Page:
Tuesday, April 15, 2014

Those Primary Sources

Here is my great grandmother, Ellen Benn Tapply with my grandmother Primrose Tapply on her lap. From the age of my grandmother  in this picture I would guess this was taken about 1900 in Newton, Massachusetts.

When documenting a birth in genealogy records, we are told to get as close to the primary source as possible. So here is what I found for my grandmother. First we have the family Bible:
This is generally a somewhat reliable source, but this depends on who did the recording. I notice that the first four entries are all in the same hand. The later ones are not. Plus in another spot in the Bible it says the Bible was "given to her by her mother". I don't know anyone who refers to themselves in the third person. So my guess is that Ellen made those first entries and the later ones were made by one of her daughters. At the bottom you can see the entry for my grandmother : October 24, 1898.

Next I found the register page for the city of Newton where my grandmother was born:

There at the very bottom, entry 679 was recorded in the register on January 16 of 1899. For a long time, I thought that was it. I'd found my primary source. Then Ancestry made a whole new set of Massachusetts birth records available. You see, what I'd completely forgotten was that my grandmother would have been a home birth. All of Ellen's children were. Attended by a doctor perhaps...or not. That was how it was done back then. And in that new set of records I found this:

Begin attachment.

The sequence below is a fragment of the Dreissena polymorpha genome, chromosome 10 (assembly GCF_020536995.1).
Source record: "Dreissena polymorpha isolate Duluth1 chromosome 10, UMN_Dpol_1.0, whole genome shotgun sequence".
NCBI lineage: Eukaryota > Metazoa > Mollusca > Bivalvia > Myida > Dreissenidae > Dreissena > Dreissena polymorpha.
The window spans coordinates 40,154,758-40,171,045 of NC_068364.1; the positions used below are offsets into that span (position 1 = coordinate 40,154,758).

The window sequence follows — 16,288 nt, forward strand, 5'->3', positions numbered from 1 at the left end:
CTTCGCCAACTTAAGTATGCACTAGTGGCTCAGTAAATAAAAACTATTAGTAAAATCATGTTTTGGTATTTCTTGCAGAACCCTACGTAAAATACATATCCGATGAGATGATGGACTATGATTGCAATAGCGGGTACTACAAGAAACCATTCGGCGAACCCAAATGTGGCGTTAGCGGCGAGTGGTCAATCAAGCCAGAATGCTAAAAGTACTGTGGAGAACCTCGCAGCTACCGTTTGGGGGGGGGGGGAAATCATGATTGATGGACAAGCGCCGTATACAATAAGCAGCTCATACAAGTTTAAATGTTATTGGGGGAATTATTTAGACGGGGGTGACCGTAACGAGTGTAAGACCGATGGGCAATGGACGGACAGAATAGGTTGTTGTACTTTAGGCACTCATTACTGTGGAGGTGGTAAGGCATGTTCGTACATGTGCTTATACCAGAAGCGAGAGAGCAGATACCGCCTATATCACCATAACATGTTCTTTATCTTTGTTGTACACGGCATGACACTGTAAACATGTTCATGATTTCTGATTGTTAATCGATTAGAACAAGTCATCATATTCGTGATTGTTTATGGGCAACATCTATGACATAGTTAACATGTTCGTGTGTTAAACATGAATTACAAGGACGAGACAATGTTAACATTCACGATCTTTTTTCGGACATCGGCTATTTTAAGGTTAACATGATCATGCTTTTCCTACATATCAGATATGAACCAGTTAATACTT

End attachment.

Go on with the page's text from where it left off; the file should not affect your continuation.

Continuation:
Now I know by the date at the bottom that this is the source of the information for the register entry. I also see a physician's name on the right side and the place of birth is Eddy Street. So this was the official physician's record of the birth for the city. I don't know if he made notes and transcribed them later, or just filed a card based on information supplied by the parents when he made a home visit, but I would guess this is about as primary as a source could be.
Always keep looking. Never give up.

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